Can Obama’s Wall Street reform address Greg Smith’s problem with Goldman?
By Suzy Khimm,
Greg Smith’s biggest complaint about Goldman Sachs in his New York Times op-ed is the way he thinks the firm forsakes its clients’ interests in the name of bigger profits. And that’s precisely the problem that one of the most sweeping and controversial parts of Dodd-Frank is meant to address. The Volcker Rule prohibits banks that are backed by government guarantees from making speculative bets that don’t benefit their customers — in other words, it’s a ban on what is known as proprietary trading. AP
The Volcker rule hasn’t been finalized yet, and its July start date could get pushed back. But the impending change has already prompted some of the biggest banks, including Goldman Sachs, to shut down or spin off their proprietary trading desks. Goldman recently closed two prop trading desks in anticipation of the Volcker Rule. According to one analyst, Volcker could affect as much as 20 percent of Goldman’s trading revenue, and the rule will fall heavily on Morgan Stanley as well.
The problem is, it has proved enormously difficult for regulators to distinguish proprietary trading from the kind of trading that’s meant to benefit clients, leading to fears that the rule is too broad. That’s largely why the Volcker Rule has stirred up such overwhelming criticism from many involved in the financial industry — and not just from big banks like Goldman Sachs.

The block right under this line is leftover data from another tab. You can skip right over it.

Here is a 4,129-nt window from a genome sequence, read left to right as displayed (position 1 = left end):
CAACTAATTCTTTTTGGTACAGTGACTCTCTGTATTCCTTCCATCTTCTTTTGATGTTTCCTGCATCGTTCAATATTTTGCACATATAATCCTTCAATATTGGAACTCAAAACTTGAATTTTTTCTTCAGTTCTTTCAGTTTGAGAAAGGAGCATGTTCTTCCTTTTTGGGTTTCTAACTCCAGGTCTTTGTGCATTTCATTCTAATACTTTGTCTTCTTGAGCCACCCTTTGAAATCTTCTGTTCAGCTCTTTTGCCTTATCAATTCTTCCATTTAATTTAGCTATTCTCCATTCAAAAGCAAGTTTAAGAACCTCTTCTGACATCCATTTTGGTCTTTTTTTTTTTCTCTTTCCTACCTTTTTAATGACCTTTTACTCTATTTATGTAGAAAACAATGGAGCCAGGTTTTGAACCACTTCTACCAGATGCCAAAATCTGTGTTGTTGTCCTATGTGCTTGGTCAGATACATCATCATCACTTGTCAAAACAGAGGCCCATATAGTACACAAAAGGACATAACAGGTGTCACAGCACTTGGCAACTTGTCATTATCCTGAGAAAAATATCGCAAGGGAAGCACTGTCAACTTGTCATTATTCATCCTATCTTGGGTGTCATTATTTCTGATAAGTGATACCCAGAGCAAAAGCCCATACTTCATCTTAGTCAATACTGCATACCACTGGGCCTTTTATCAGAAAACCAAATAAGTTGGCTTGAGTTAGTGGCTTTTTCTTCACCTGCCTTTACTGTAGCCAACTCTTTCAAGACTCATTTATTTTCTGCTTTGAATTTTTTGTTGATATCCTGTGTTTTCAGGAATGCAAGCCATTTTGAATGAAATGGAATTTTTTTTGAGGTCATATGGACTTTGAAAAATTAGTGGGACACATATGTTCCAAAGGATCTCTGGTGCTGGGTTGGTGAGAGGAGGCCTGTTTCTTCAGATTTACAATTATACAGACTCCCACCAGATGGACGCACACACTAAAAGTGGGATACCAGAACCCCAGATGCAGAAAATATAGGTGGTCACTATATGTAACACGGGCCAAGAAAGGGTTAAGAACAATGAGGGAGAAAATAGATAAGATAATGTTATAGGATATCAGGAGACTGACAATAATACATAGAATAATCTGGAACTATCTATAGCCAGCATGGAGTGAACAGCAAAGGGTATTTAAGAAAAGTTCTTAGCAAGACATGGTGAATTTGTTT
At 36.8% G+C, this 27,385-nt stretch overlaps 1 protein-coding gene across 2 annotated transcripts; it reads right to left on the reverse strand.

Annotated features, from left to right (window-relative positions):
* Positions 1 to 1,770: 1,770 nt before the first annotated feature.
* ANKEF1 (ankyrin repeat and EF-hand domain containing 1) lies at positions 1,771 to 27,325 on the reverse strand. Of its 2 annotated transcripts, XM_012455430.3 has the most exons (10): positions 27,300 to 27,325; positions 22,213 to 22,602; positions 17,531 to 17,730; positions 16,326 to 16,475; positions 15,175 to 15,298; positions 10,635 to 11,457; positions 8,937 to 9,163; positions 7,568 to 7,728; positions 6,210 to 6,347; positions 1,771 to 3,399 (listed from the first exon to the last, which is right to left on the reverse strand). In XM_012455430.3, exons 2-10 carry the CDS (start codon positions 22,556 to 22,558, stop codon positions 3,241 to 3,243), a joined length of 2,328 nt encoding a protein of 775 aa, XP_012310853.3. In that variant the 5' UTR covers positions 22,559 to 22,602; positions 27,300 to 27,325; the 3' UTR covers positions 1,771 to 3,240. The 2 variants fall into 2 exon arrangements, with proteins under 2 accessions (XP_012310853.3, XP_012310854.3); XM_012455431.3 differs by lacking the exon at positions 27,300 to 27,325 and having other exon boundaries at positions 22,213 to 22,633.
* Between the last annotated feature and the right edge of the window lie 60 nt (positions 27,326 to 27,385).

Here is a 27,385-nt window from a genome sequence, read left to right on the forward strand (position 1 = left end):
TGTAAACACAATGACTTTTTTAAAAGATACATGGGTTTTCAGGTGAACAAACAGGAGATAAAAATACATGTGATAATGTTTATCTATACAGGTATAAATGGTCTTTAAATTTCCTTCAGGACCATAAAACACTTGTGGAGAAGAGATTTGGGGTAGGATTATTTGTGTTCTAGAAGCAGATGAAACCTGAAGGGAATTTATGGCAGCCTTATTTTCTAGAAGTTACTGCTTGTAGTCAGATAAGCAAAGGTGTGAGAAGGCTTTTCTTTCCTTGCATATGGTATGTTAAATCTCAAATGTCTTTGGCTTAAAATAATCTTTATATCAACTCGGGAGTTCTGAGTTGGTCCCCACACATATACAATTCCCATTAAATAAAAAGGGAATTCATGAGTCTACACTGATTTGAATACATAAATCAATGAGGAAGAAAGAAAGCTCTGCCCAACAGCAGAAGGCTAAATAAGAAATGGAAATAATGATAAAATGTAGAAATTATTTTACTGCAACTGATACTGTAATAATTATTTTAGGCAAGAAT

The firestorm around Smith’s op-ed, however, has drawn renewed attention to how Goldman and other banks treat their clients’ money — and caused the firm to lose $2.15 billion in market value in a single day. What’s more, Goldman has already been accused by the Securities and Exchange Commission of intentionally misleading clients by selling them mortgage securities while betting that the market would crash. Goldman settled that suit for $550 million but denied any misconduct, and no individual executives were punished as a result.
That said, Smith’s disillusionment with Goldman had more to do with the culture of the firm than with any specific trading practices, so he and his sympathizers aren’t likely to be satisfied with technical fixes. Paul Volcker himself made a few remarks on the issue, reported here.